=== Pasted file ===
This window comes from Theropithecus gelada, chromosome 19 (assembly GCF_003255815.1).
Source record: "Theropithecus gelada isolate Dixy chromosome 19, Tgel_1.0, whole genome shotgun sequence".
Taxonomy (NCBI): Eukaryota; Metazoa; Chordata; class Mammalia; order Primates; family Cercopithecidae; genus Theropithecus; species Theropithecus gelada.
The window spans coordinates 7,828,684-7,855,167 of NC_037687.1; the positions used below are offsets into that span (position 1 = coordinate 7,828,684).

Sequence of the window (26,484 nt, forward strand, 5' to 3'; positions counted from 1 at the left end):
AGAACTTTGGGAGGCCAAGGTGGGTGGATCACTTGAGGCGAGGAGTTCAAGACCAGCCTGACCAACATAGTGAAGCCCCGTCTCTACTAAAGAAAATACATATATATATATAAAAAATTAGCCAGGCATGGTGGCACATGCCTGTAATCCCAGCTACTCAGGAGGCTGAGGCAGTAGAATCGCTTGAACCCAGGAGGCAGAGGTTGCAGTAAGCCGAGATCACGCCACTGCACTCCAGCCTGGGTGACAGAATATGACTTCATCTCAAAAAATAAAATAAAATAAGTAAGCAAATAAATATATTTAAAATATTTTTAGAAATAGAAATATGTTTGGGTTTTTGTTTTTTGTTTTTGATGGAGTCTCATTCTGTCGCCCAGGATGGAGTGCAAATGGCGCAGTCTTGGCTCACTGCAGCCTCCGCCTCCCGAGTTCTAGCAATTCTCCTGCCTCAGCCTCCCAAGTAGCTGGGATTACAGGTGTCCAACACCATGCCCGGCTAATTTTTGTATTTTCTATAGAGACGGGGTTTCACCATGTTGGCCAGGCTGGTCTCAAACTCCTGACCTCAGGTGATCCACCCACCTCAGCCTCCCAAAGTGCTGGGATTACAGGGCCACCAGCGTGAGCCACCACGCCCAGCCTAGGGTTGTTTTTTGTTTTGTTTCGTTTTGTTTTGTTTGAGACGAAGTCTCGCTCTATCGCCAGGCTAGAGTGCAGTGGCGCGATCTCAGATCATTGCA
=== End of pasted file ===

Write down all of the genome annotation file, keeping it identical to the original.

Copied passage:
This window comes from Theropithecus gelada, chromosome 19 (assembly GCF_003255815.1).
Source record: "Theropithecus gelada isolate Dixy chromosome 19, Tgel_1.0, whole genome shotgun sequence".
Taxonomy (NCBI): Eukaryota; Metazoa; Chordata; class Mammalia; order Primates; family Cercopithecidae; genus Theropithecus; species Theropithecus gelada.
The window spans coordinates 7,828,684-7,855,167 of NC_037687.1; the positions used below are offsets into that span (position 1 = coordinate 7,828,684).

Sequence of the window (26,484 nt, forward strand, 5' to 3'; positions counted from 1 at the left end):
AGAACTTTGGGAGGCCAAGGTGGGTGGATCACTTGAGGCGAGGAGTTCAAGACCAGCCTGACCAACATAGTGAAGCCCCGTCTCTACTAAAGAAAATACATATATATATATAAAAAATTAGCCAGGCATGGTGGCACATGCCTGTAATCCCAGCTACTCAGGAGGCTGAGGCAGTAGAATCGCTTGAACCCAGGAGGCAGAGGTTGCAGTAAGCCGAGATCACGCCACTGCACTCCAGCCTGGGTGACAGAATATGACTTCATCTCAAAAAATAAAATAAAATAAGTAAGCAAATAAATATATTTAAAATATTTTTAGAAATAGAAATATGTTTGGGTTTTTGTTTTTTGTTTTTGATGGAGTCTCATTCTGTCGCCCAGGATGGAGTGCAAATGGCGCAGTCTTGGCTCACTGCAGCCTCCGCCTCCCGAGTTCTAGCAATTCTCCTGCCTCAGCCTCCCAAGTAGCTGGGATTACAGGTGTCCAACACCATGCCCGGCTAATTTTTGTATTTTCTATAGAGACGGGGTTTCACCATGTTGGCCAGGCTGGTCTCAAACTCCTGACCTCAGGTGATCCACCCACCTCAGCCTCCCAAAGTGCTGGGATTACAGGGCCACCAGCGTGAGCCACCACGCCCAGCCTAGGGTTGTTTTTTGTTTTGTTTCGTTTTGTTTTGTTTGAGACGAAGTCTCGCTCTATCGCCAGGCTAGAGTGCAGTGGCGCGATCTCAGATCATTGCA